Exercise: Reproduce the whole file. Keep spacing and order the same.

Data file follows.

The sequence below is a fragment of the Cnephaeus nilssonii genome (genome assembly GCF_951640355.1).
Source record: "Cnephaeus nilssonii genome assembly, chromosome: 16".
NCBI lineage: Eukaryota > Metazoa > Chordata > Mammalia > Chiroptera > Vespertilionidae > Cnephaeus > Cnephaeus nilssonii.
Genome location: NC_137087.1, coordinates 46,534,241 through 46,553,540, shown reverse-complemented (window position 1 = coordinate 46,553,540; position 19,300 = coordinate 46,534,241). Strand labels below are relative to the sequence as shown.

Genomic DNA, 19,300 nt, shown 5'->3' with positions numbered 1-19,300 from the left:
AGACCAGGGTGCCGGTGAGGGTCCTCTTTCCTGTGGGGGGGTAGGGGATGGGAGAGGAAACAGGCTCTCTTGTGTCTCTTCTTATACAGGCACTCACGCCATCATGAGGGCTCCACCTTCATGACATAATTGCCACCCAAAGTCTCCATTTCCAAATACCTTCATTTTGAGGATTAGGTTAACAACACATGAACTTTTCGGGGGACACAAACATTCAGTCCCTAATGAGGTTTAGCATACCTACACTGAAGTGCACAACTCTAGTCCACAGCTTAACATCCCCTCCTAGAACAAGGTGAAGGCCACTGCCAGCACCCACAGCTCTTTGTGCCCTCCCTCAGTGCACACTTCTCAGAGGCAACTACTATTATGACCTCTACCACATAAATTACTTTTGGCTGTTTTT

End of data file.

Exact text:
The sequence below is a fragment of the Cnephaeus nilssonii genome (genome assembly GCF_951640355.1).
Source record: "Cnephaeus nilssonii genome assembly, chromosome: 16".
NCBI lineage: Eukaryota > Metazoa > Chordata > Mammalia > Chiroptera > Vespertilionidae > Cnephaeus > Cnephaeus nilssonii.
Genome location: NC_137087.1, coordinates 46,534,241 through 46,553,540, shown reverse-complemented (window position 1 = coordinate 46,553,540; position 19,300 = coordinate 46,534,241). Strand labels below are relative to the sequence as shown.

Genomic DNA, 19,300 nt, shown 5'->3' with positions numbered 1-19,300 from the left:
AGACCAGGGTGCCGGTGAGGGTCCTCTTTCCTGTGGGGGGGTAGGGGATGGGAGAGGAAACAGGCTCTCTTGTGTCTCTTCTTATACAGGCACTCACGCCATCATGAGGGCTCCACCTTCATGACATAATTGCCACCCAAAGTCTCCATTTCCAAATACCTTCATTTTGAGGATTAGGTTAACAACACATGAACTTTTCGGGGGACACAAACATTCAGTCCCTAATGAGGTTTAGCATACCTACACTGAAGTGCACAACTCTAGTCCACAGCTTAACATCCCCTCCTAGAACAAGGTGAAGGCCACTGCCAGCACCCACAGCTCTTTGTGCCCTCCCTCAGTGCACACTTCTCAGAGGCAACTACTATTATGACCTCTACCACATAAATTACTTTTGGCTGTTTTT